**WARNING: spoiler alert if you haven’t seen series two episode five of Doctor Foster**
Series two of Doctor Foster ended with Gemma and Simon’s son Tom’s sudden disappearance.
After all the sturm and drang of the bitter break-up it was as if we viewers experienced the same thing as Gemma – a sudden realisation, far too late, about what the teenager has put up with all this time.
And this twist wasn’t actually part of writer Mike Bartlett’s plan – at least not in his first draft – as he revealed in an exclusive interview with RadioTimes.com.
“The ending of the show unfolded as I was writing it,” he reveals.
“In the plan he’s in the car at the end. They go back to her house and get a new kitchen and try to build a life. It was only when I went to write it that she goes back to the car and he’s not there. But that happened very organically from what he has been through, I think.
“Tom’s not a little child any more, he’s going to make his own choices. And so hopefully it’s one of those ones which you don’t see coming but when it happens you look over the whole series and realise this has been coming the whole time.
“I was so involved in Gemma and Simon’s story that’s all I was thinking about when writing it. It sounds mad, this. But she comes out of the hotel and he’s not there. That’s the moment you look for as a writer, when the characters start telling you what they are doing rather than you telling them.”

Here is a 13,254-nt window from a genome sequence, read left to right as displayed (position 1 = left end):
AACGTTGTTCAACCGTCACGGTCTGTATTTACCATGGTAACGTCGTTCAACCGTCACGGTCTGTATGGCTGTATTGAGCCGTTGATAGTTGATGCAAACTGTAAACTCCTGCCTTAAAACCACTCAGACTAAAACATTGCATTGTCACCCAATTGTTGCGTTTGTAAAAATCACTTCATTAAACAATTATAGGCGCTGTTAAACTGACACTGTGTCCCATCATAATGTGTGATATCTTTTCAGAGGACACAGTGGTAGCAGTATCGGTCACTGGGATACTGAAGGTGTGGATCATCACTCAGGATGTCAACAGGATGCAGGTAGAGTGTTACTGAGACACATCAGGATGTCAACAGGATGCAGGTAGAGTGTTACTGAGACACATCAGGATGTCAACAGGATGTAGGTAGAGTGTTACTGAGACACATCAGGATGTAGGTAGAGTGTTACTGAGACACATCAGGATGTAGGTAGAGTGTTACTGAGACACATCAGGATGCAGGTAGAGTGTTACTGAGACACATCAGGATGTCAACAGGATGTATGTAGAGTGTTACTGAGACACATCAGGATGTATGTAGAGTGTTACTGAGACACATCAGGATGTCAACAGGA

For Bartlett, Tom had been “forgotten and buffeted around and also doing his own not so good things”.
But he says that he deliberately did not plan the ending because he wanted to live “in the present” with his characters.
He adds: “I think it’s important with this show that you stay in the present. It’s not a show where you are seeding lots of things for some future thing. And that’s never been the point of it. Part of the reason I don’t massively do a big masterplan for it is that no one in the show has that. And it’s all about the present moment and what it feels like to go through this.
“No one’s in control of things, particularly in series two. There’s no big plan, it’s spiralling and they’re trying to keep control of it and that’s part of the energy of the show.”
Ben has worked as a professional journalist specialising in TV and the arts for nearly twenty years. After a two year stint on local newspapers in the mid 1990s, he spent more than 5 years as the broadcast reporter at the Stage newspaper. Following that he enjoyed staff reporting positions at the Sunday Mirror and the Sunday Times breaking stories and writing features before settling as a full time freelance writing for an array of newspapers and magazines - but mainly for the Guardian, Evening Standard, Broadcast, Independent and the New Statesman where he wrote a column.